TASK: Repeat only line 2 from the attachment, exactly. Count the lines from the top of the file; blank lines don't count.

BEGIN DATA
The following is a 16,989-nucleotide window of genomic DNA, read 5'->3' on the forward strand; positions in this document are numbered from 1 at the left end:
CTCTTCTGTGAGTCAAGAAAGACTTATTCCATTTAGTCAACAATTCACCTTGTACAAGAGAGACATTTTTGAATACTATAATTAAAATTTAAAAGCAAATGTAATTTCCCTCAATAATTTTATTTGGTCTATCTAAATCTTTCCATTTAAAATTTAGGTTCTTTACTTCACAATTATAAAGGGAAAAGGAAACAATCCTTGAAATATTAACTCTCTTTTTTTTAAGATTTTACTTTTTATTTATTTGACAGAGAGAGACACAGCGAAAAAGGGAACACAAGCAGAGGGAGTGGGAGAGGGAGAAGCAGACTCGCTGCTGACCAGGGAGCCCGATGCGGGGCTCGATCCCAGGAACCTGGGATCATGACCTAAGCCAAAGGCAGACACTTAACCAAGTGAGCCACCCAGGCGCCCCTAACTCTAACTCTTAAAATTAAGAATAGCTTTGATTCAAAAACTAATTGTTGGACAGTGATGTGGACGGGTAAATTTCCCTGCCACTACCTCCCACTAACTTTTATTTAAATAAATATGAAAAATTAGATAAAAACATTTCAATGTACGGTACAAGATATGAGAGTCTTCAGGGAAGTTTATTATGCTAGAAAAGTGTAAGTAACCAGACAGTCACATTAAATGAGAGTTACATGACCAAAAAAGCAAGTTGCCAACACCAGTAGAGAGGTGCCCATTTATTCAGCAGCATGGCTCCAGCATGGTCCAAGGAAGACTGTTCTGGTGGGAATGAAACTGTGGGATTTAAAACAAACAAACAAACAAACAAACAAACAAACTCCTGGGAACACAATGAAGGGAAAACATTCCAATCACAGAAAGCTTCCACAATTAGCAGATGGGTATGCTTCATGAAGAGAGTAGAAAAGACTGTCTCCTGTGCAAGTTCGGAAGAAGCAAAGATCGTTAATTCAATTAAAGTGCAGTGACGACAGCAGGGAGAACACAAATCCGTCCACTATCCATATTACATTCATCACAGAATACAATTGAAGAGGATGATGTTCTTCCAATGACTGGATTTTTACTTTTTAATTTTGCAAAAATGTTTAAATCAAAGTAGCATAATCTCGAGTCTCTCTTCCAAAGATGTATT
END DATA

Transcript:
CTCTTCTGTGAGTCAAGAAAGACTTATTCCATTTAGTCAACAATTCACCTTGTACAAGAGAGACATTTTTGAATACTATAATTAAAATTTAAAAGCAAATGTAATTTCCCTCAATAATTTTATTTGGTCTATCTAAATCTTTCCATTTAAAATTTAGGTTCTTTACTTCACAATTATAAAGGGAAAAGGAAACAATCCTTGAAATATTAACTCTCTTTTTTTTAAGATTTTACTTTTTATTTATTTGACAGAGAGAGACACAGCGAAAAAGGGAACACAAGCAGAGGGAGTGGGAGAGGGAGAAGCAGACTCGCTGCTGACCAGGGAGCCCGATGCGGGGCTCGATCCCAGGAACCTGGGATCATGACCTAAGCCAAAGGCAGACACTTAACCAAGTGAGCCACCCAGGCGCCCCTAACTCTAACTCTTAAAATTAAGAATAGCTTTGATTCAAAAACTAATTGTTGGACAGTGATGTGGACGGGTAAATTTCCCTGCCACTACCTCCCACTAACTTTTATTTAAATAAATATGAAAAATTAGATAAAAACATTTCAATGTACGGTACAAGATATGAGAGTCTTCAGGGAAGTTTATTATGCTAGAAAAGTGTAAGTAACCAGACAGTCACATTAAATGAGAGTTACATGACCAAAAAAGCAAGTTGCCAACACCAGTAGAGAGGTGCCCATTTATTCAGCAGCATGGCTCCAGCATGGTCCAAGGAAGACTGTTCTGGTGGGAATGAAACTGTGGGATTTAAAACAAACAAACAAACAAACAAACAAACAAACTCCTGGGAACACAATGAAGGGAAAACATTCCAATCACAGAAAGCTTCCACAATTAGCAGATGGGTATGCTTCATGAAGAGAGTAGAAAAGACTGTCTCCTGTGCAAGTTCGGAAGAAGCAAAGATCGTTAATTCAATTAAAGTGCAGTGACGACAGCAGGGAGAACACAAATCCGTCCACTATCCATATTACATTCATCACAGAATACAATTGAAGAGGATGATGTTCTTCCAATGACTGGATTTTTACTTTTTAATTTTGCAAAAATGTTTAAATCAAAGTAGCATAATCTCGAGTCTCTCTTCCAAAGATGTATT